[signed] Jonathan Brooks"
4 April 1818:
"I Samuel C. Booge of [Tairpan?] in the County of Franklin & State of Vermont aged sixty three years being duly sworn depose & say that Jefrey Brace now of Georgea in sd County was in the American Service in the years 1777 & 1778 was known to hire & belong to Cap Bakers Company & Col Meigs Regiment this deponent saith that he [the deponent] was in the American Service in the Capacity of Lt. in Col. Chandlers Col Durgees [Durkee] & Col. Webbs Regiment that this deponent was knowing that the said Jeffery Brace was a faithful Soldier and can say there was no better Soldier in the Army the deponent has resided in the same Town of the said Brace for several years and now resides on an adjoining Town and can say that he is a man of Truth. that he is poor & blind and has depended on the Town of Georgea & his friends for support for about two years last past and without the assistance of the Public & friends he must suffer "
"On the 30 day of Decr 1820 before me
the subscriber Judge of the Court of Probate for the District
of Georgea personally appeared Silas Strong aged sixty seven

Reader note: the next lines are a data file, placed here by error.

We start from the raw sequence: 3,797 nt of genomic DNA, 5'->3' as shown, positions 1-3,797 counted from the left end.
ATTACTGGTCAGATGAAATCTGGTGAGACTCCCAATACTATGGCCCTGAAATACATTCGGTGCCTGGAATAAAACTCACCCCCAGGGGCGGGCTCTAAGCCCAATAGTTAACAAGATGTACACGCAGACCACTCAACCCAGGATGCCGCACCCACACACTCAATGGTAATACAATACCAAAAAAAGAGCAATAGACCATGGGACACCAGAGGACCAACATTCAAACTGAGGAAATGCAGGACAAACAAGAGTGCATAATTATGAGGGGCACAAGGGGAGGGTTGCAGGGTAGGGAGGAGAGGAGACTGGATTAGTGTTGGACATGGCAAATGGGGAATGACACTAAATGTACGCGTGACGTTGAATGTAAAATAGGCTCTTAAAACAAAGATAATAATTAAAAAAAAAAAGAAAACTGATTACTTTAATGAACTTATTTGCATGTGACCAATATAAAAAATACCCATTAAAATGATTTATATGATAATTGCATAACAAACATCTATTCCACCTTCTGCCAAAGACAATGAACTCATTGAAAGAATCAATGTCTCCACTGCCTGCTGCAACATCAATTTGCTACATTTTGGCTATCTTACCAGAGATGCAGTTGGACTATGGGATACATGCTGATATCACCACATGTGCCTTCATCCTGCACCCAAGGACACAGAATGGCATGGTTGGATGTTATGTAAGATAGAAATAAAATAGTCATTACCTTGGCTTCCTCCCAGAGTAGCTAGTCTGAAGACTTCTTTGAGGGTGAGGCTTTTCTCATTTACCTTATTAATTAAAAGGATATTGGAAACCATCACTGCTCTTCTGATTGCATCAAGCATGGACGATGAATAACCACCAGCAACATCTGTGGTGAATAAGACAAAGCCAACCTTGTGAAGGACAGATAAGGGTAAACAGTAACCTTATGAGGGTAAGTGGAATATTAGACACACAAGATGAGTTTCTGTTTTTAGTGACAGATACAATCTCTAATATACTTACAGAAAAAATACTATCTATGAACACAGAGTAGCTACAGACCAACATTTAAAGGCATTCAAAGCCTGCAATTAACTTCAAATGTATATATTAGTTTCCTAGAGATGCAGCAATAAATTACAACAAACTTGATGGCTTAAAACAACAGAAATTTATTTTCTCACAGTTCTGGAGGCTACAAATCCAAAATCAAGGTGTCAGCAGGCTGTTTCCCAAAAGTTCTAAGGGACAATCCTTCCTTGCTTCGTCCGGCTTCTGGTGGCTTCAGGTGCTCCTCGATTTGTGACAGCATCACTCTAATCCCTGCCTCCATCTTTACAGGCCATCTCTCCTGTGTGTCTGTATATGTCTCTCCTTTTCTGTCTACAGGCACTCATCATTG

years resident in St Armand Province of Lower Canada who deposes
& saith that he in the year 1778 & 1779 resided in Southbury
in the State of Connecticutt was well acquainted with given name
can not recollect Stiles Esq[uire] that he was the owner of a
Negro slave called Jeffery Stiles, was well acquainted with Jeffery
that he then well understood that Jeffery has enlisted
in the army to obtain his freedom but what Regiment Jeffery
belonged to does not now recollect but remembers that he saw
Jeffery a number of times after his enlistment in a soldiers
Uniform with a Leather Cap he further recollects that some time
in the War but the year does not recollect but thinks it must
be in the year 1780 he was in the State of New York near West
Point met a Seargeants Guard all in Uniform among
the Guard was Jeffery & conversed with him I am now
acquainted with a Colored man calling himself Jeffery Brace &
know him to be the same person then known by Jeffery Stiles
Jeffery sometimes was necked named [i.e., nicknamed] Pomp London